"This next Spider-Man adventure takes place soon after and fits right in to the events of Avengers: Endgame," says producer Kevin Feige. "Peter and the world are dealing with the loss of Iron Man, and Peter just wants to take a break to be a regular teenager. But Spider-Man can't be a regular teenager - he has responsibilities toward the world, especially now. So when Nick Fury tracks him down on his summer vacation to deal with a new threat, that's what Peter will have to face - is he ready to step up?"

Tom Holland notes that "Far From Home is even more fun than our first film, but at the same time the stakes are higher and it's more personal. With this film, we're going bigger, but there's always a character or story-based reason for the heightened scale and stakes. It's bigger and better in every way possible."

Holland's heartfelt words aren't surprising to Amy Pascal, who produces, along with Kevin Feige. "Tom inhabits the character in a unique way," she explains. "He's brilliant, emotional and funny. Tom loves playing Spider-Man - he's not only a wonderful artist, he's a true super-fan of the character and its world."

Peter's journey is one of critical growth, but it doesn't come easily for him. As Watts points out: "In the previous film, Spider-Man: Homecoming, Peter wanted the life of an adult, but now he wants to hang onto his youth. This film is about the world telling him, 'It's time for you to step up.' Everyone is looking for a new Super Hero and savior - the next Tony Stark. Tony seemed to have chosen Peter, but the world doesn't realize he's a 16-year-old."

"Peter definitely wants to be a regular teenager again," Holland confirms. "He can't wait to take a break and go on a vacation with his friends. But he soon realizes what deep down he always knew - that, no matter where Peter finds himself, he belongs in the Spider-Man suit."

That process of discovery is defined, at least in part, by the world Peter now lives in. "It's a very different place from what we experienced in Homecoming," says Pascal, whose previous credits include Spider-Man: Homecoming and the acclaimed, blockbuster animated feature Spider-Man: Into the Spider-Verse. "Thanos' snap, which had turned half the universe to dust, has been reversed. Tony Stark saved billions of lives, including Peter Parker's. That's a heavy burden for Peter because he's now in a new world without the person who believed in him the most. Now, Peter must take Tony's mantle and be the Super Hero he needs to be."

Executive producer Rachel O'Connor adds that, initially, "Peter really wants to stay in his corner, continue to be the friendly, neighborhood Spider-Man, and enjoy an exciting vacation. The film is about Peter's internal struggle to become an Avengers-level hero, like Tony."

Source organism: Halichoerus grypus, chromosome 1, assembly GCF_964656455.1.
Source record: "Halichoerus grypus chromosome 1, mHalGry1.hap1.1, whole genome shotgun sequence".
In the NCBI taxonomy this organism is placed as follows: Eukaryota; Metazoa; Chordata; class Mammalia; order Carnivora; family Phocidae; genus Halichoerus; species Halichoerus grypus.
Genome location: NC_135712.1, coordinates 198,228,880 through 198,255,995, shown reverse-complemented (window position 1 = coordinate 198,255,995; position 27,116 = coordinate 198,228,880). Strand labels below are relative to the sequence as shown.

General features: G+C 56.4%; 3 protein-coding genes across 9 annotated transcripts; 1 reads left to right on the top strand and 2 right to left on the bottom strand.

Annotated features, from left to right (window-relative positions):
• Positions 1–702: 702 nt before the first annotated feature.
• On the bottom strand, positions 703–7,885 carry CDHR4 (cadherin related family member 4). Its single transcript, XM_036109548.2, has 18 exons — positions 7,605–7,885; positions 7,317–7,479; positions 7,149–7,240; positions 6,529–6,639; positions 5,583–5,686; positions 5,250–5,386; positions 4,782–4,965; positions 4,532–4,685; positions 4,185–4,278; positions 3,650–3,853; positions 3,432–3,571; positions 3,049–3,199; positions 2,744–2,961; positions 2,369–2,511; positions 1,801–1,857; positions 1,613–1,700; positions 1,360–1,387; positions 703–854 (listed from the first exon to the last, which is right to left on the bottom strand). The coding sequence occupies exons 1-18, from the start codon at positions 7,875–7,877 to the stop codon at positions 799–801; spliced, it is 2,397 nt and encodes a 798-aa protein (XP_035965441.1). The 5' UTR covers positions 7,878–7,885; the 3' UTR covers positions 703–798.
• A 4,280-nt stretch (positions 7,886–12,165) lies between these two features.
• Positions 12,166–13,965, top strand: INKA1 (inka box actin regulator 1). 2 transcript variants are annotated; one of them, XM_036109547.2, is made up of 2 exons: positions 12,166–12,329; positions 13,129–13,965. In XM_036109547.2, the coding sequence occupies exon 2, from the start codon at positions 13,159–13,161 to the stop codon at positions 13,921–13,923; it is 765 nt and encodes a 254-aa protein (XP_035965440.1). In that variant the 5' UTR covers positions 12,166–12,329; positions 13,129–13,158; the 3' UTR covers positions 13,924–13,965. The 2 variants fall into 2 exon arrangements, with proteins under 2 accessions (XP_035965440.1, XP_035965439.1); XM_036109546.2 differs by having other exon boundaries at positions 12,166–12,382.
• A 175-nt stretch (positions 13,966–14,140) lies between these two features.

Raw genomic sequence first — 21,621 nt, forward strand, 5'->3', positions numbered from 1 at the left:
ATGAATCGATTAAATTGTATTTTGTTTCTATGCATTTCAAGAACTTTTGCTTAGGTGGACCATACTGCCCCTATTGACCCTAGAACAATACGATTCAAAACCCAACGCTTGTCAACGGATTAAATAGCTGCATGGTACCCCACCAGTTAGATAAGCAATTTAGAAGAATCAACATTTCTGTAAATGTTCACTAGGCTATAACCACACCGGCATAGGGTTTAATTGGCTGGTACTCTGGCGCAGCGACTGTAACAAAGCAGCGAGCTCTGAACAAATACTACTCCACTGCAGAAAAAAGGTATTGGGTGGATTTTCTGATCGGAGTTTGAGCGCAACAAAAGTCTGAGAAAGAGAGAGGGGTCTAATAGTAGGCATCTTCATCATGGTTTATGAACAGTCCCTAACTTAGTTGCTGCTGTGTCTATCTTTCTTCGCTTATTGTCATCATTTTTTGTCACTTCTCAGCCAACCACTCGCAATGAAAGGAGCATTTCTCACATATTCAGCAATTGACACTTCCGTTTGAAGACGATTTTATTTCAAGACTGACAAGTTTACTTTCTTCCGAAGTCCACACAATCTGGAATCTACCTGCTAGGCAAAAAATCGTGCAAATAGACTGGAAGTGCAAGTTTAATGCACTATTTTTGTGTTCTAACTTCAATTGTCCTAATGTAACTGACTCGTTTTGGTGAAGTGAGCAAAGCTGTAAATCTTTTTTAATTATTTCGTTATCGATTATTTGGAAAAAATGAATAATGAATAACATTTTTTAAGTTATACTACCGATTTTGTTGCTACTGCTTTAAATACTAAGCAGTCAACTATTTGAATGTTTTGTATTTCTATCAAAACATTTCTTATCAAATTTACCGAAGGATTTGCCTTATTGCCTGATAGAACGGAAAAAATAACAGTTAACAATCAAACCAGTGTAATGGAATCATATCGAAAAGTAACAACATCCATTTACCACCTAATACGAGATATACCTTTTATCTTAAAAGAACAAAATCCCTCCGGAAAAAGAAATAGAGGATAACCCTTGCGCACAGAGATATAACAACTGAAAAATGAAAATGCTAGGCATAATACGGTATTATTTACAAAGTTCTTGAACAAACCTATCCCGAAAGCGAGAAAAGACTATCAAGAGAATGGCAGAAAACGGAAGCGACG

HELL HATH NO FURY ...

One of the principal forces shaping Peter's destiny is Nick Fury. The former director of S.H.I.E.L.D. is relentless in his pursuit of the young man, who Fury wants to join in the battle against the Elemental Creatures. In fact, Nick tracks Peter all the way to Venice - giving him little choice in the matter.

"Fury doesn't take no for answer, as we know so well from the other MCU films," says Holland. "He expects Peter to take on the full responsibility of being Spider-Man."

That doesn't mean the uber-demanding Fury is totally convinced that Peter is up to the task. "Fury has serious doubts about him," says Samuel L. Jackson, who takes on the role for the twelfth time. For one thing, he still sees Parker as being a kid. Also, Fury is still trying to figure out why Tony Stark chose Parker to follow in Iron Man's footsteps. Stark gave him a gift, but is Parker worth it?"

Watts notes that, "Fury doesn't care that all Peter wants to do is clear his head and deal with the things Peter had left behind for the five years he'd been away. Fury is more pragmatic; he built the Avengers and now, years later, he's rebuilding everything from scratch. His job is keeping the world safe, and Peter is a key figure in that goal."

Watts and screenwriters Chris McKenna and Erik Sommers also explore some unexpected dimensions of Fury who, like so many, is coping with the consequences of Thanos' snap and its undoing. "Fury, too, has been gone five years, having been erased with the snap," says Watts. "He's always been the guy who's on top of everything, and now he's seeing a very different world. It's a situation we've not seen Fury in before. He's no longer the guy who's in total control."